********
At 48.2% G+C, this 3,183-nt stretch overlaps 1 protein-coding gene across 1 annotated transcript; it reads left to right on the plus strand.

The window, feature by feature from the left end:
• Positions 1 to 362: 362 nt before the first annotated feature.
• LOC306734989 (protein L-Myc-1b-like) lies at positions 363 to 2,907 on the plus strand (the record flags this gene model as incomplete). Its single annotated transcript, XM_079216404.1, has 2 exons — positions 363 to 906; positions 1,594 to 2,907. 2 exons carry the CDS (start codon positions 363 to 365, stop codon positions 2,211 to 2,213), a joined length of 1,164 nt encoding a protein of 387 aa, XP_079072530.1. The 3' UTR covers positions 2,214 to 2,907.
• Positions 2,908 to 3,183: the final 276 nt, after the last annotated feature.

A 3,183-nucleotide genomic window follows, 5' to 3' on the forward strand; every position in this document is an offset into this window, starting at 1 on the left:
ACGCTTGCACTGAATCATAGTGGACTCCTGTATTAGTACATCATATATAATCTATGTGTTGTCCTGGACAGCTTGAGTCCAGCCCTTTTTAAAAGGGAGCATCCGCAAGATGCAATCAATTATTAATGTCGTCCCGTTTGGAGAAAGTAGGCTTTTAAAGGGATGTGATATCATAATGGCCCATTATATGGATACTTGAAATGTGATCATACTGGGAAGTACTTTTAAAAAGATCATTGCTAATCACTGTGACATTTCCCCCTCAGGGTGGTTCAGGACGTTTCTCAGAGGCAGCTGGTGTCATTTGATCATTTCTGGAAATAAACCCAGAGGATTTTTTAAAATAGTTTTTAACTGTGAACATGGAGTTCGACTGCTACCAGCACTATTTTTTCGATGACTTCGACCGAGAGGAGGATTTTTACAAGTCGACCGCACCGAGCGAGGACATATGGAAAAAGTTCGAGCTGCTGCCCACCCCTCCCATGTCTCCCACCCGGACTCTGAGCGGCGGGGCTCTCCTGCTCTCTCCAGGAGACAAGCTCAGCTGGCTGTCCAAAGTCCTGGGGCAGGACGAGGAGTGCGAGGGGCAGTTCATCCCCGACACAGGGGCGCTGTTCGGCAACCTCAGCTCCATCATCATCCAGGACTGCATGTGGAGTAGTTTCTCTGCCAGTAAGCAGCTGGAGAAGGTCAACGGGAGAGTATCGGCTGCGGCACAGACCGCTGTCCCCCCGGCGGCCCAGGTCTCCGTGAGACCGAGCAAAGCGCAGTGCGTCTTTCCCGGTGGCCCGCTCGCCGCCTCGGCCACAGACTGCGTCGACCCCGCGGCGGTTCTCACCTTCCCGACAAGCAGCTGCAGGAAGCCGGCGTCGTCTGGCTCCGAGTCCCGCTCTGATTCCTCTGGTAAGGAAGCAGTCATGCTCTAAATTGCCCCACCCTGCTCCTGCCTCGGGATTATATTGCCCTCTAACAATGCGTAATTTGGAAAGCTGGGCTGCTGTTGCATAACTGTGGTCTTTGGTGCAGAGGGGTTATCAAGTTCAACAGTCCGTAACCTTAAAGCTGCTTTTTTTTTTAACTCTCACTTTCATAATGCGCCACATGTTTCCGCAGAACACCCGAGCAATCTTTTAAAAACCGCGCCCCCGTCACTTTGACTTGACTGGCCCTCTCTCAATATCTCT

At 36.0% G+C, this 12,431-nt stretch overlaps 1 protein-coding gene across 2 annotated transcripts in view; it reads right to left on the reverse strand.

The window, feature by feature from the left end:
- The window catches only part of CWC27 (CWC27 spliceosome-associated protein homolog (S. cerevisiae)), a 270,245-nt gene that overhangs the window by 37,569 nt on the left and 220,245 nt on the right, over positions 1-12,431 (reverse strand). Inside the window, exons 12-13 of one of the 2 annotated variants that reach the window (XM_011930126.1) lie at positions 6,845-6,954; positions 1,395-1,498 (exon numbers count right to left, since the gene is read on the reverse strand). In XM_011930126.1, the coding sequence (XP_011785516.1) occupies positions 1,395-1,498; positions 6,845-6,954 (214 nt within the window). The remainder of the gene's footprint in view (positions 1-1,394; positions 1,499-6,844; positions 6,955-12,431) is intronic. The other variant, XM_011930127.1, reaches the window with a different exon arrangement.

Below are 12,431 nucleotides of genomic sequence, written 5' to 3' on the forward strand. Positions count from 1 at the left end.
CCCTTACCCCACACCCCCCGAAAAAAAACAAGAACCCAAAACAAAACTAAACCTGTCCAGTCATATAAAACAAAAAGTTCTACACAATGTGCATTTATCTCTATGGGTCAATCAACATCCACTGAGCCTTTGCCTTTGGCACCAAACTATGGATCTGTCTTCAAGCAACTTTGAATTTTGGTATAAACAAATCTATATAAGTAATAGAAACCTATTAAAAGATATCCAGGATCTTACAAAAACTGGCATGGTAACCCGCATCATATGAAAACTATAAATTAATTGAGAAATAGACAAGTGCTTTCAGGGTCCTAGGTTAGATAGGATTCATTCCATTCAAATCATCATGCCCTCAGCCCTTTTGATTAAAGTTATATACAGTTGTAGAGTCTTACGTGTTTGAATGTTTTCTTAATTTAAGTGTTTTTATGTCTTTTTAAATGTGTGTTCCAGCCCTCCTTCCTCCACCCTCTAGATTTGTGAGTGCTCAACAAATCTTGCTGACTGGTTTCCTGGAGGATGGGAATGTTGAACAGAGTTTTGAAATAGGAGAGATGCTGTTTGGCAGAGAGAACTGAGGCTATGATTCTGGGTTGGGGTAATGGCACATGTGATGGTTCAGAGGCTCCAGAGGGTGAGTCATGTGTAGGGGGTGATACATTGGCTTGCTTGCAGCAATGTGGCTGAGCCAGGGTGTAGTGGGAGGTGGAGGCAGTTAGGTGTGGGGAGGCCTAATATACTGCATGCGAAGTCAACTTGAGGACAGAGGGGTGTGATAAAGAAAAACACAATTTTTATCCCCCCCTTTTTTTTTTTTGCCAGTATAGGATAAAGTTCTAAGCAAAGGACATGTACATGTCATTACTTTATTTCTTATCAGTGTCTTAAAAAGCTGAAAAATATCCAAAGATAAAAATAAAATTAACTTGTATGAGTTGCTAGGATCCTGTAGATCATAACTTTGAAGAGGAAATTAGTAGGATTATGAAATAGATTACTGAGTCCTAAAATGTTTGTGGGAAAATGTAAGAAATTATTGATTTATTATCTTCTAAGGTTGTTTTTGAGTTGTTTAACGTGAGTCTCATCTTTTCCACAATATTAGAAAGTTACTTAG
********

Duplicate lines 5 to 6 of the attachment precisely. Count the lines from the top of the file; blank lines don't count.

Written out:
• Positions 2,908 to 3,183: the final 276 nt, after the last annotated feature.

A 3,183-nucleotide genomic window follows, 5' to 3' on the forward strand; every position in this document is an offset into this window, starting at 1 on the left: